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“Disintermediation never happened”

I posted yesterday on the Software 2008 talk by JupiterResearch’s Edward O’Hara on the Key Trends in 2008, but those trends weren’t the most interesting thing he had to say. Edward is a colorful speaker, so he had plenty of great lines, but my favorite was “Disintermediation never happened.” And he went on to not only back up his claim, but to explain how the big news is the exact opposite of disintermediation is the trend to watch.


For Internet old-timers, like me, “disintermediation” was a much bandied-about term in the ’90s, referring to the expectation that the Internet could banish the gulf between manufacturers and consumers occupied by distributors and retailers—the intermediaries. The theory went that the Internet made it cost effective for manufacturers to reach their customers directly without the inefficiencies of the long distribution channel that kept marking up the product.
Despite Edward’s claim, some disintermediation did happen. Dell led the way for PC makers to sell direct to customers, which remains disintermediation’s most visible and successful example. But Edward showed how the Internet has actually ushered in the age of what JupiterResearch calls “Complex Intermediation.”
Edward showed a slide that contained all number of new intermediaries that get between the originator of a product (or of content) and the eventual consumer:

  • search engines
  • online retailers
  • online portals
  • social networks
  • video networks
  • blogs
  • instant messages

He could have thrown in affiliate marketers, too. Every time marketers start thinking about syndicating a message, or fomenting viral marketing pass-along, or posting content in a public place, they are introducing an intermediary into the conversation between them and their customers.
Edward makes the telling point that far from disintermediation, most companies ought to be working with as many intermediaries as possible.
Have you ever understood something, but had someone come along that explained it better so that it deepened your understanding? Thanks, Edward.

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Mike Moran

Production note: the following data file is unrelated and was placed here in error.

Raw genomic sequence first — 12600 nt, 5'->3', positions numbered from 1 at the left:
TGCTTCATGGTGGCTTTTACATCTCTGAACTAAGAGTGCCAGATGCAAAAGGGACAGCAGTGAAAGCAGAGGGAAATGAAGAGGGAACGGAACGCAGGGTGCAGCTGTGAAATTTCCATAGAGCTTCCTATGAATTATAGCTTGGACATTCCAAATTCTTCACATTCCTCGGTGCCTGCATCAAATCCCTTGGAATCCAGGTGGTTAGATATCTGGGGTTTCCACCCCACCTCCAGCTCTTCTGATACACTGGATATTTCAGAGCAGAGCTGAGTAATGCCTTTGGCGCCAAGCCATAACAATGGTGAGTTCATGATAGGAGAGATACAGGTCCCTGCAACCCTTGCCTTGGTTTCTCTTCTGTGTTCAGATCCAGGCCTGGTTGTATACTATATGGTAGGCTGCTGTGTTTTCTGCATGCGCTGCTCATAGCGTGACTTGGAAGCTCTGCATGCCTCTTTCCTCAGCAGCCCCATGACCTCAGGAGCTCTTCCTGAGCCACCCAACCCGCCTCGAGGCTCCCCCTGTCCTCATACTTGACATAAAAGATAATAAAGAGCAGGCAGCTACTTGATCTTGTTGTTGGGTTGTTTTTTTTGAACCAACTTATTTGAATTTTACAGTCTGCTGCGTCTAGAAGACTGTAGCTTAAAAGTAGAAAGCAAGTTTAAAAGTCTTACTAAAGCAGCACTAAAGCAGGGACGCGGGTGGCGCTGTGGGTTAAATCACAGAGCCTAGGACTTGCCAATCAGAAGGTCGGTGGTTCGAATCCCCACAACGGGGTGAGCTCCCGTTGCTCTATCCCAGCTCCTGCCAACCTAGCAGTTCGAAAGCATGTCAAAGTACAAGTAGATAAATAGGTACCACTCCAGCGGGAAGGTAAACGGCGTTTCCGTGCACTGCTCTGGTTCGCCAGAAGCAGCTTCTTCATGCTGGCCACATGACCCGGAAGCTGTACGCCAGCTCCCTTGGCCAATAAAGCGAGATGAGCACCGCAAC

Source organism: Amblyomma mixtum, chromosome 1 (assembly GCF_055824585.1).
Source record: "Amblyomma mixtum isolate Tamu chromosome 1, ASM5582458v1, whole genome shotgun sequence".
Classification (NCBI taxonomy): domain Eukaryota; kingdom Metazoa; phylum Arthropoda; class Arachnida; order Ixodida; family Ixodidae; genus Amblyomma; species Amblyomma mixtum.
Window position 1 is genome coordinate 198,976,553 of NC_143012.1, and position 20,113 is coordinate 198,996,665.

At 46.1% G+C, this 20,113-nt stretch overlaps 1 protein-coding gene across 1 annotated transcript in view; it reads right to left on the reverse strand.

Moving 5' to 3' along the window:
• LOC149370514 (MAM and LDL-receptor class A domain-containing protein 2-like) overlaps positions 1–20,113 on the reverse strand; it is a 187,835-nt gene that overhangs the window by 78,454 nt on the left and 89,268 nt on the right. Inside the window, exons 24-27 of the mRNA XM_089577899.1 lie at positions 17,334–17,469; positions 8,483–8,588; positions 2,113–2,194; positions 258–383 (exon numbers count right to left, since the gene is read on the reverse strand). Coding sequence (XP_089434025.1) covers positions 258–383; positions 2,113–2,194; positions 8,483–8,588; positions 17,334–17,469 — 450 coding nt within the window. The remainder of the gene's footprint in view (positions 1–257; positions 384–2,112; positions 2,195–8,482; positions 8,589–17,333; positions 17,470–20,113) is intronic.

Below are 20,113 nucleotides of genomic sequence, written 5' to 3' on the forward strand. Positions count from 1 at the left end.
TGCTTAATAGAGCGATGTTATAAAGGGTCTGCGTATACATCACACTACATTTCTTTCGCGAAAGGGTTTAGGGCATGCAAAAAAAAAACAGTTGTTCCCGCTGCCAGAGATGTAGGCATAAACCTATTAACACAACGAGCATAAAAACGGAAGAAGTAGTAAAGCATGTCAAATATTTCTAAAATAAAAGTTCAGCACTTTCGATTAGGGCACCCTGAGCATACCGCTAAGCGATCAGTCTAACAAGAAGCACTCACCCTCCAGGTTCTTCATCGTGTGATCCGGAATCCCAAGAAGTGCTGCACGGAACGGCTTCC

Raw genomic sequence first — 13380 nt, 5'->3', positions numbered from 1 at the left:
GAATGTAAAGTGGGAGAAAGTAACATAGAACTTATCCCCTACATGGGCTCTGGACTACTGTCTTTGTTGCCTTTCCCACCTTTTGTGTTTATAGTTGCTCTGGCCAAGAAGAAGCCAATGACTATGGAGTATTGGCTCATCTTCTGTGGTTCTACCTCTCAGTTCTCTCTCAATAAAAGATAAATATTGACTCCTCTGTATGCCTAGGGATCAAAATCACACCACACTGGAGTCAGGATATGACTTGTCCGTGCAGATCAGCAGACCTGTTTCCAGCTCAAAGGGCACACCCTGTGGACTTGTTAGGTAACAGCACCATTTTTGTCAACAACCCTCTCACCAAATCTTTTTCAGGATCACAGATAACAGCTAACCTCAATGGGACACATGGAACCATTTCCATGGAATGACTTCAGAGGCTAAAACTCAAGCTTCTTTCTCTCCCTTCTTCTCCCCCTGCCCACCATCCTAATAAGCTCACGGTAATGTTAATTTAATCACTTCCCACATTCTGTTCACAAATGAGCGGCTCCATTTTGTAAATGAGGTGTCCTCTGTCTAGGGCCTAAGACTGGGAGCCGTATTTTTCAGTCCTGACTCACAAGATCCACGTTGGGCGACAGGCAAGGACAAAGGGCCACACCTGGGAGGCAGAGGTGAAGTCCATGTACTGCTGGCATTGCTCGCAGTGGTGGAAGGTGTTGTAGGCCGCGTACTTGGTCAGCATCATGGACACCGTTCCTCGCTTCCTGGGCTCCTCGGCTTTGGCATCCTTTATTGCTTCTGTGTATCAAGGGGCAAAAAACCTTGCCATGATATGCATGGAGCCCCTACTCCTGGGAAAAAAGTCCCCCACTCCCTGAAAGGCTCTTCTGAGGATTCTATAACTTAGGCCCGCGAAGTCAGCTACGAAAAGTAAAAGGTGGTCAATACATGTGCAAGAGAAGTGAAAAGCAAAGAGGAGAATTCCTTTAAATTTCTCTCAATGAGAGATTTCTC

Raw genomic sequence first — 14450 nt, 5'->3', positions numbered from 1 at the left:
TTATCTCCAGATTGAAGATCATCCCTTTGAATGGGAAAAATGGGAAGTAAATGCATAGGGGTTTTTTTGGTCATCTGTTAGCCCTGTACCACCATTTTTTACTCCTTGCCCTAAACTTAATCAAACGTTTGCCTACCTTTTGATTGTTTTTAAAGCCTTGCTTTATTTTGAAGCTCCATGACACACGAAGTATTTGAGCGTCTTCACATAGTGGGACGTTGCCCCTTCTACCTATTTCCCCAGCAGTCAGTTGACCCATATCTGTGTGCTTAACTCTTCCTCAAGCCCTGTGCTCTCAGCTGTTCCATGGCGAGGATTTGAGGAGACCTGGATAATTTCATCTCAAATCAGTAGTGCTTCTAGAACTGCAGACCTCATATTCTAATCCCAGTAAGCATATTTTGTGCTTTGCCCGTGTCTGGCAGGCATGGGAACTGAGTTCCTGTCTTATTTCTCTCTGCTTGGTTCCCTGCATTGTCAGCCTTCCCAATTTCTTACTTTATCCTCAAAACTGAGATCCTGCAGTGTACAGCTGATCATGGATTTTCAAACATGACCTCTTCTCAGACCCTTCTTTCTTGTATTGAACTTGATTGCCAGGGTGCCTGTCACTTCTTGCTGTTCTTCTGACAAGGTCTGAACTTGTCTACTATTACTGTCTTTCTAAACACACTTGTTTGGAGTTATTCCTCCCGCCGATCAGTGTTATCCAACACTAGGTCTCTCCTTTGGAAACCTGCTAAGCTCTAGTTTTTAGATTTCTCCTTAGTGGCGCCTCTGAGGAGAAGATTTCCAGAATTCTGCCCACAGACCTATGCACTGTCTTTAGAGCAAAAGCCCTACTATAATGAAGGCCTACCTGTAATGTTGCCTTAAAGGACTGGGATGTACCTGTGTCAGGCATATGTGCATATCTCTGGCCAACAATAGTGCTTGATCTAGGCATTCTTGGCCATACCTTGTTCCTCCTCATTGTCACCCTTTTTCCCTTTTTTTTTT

Mike Moran is an expert in digital marketing, search technology, social media, text analytics, web personalization, and web metrics, who, as a Certified Speaking Professional, regularly makes speaking appearances. Mike’s previous appearances include keynote speaking appearances worldwide. Mike serves as a senior strategist for Converseon, an AI powered consumer intelligence technology and consulting firm. He is also a senior strategist for SoloSegment, a marketing automation software solutions and services firm. Mike also serves as a member of the Board of Directors of SEMPO. Mike spent 30 years at IBM, rising to Distinguished Engineer, an executive-level technical position. Mike held various roles in his IBM career, including eight years at IBM’s customer-facing website, ibm.com, most recently as the Manager of ibm.com Web Experience, where he led 65 information architects, web designers, webmasters, programmers, and technical architects around the world. Mike's newest book is Outside-In Marketing with world-renowned author James Mathewson. He is co-author of the best-selling Search Engine Marketing, Inc. (with fellow search marketing expert Bill Hunt), now in its Third Edition. Mike is also the author of the acclaimed internet marketing book, Do It Wrong Quickly: How the Web Changes the Old Marketing Rules, named one of best business books of 2007 by the Miami Herald. Mike founded and writes for Biznology® and writes regularly for other blogs. In addition to Mike’s broad technical background, he holds an Advanced Certificate in Market Management Practice from the Royal UK Charter Institute of Marketing and is a Visiting Lecturer at the University of Virginia’s Darden School of Business. He also teaches at Rutgers Business School. He is a Senior Fellow at the Society for New Communications Research. Mike worked at ibm.com from 1998 through 2006, pioneering IBM’s successful search marketing program. IBM’s website of over two million pages was a classic “big company” website that has traditionally been difficult to optimize for search marketing. Mike, working with Bill Hunt, developed a strategy for search engine marketing that works for any business, large or small. Moran and Hunt spearheaded IBM’s content improvement that has resulted in dramatic gains in traffic from Google and other internet portals.

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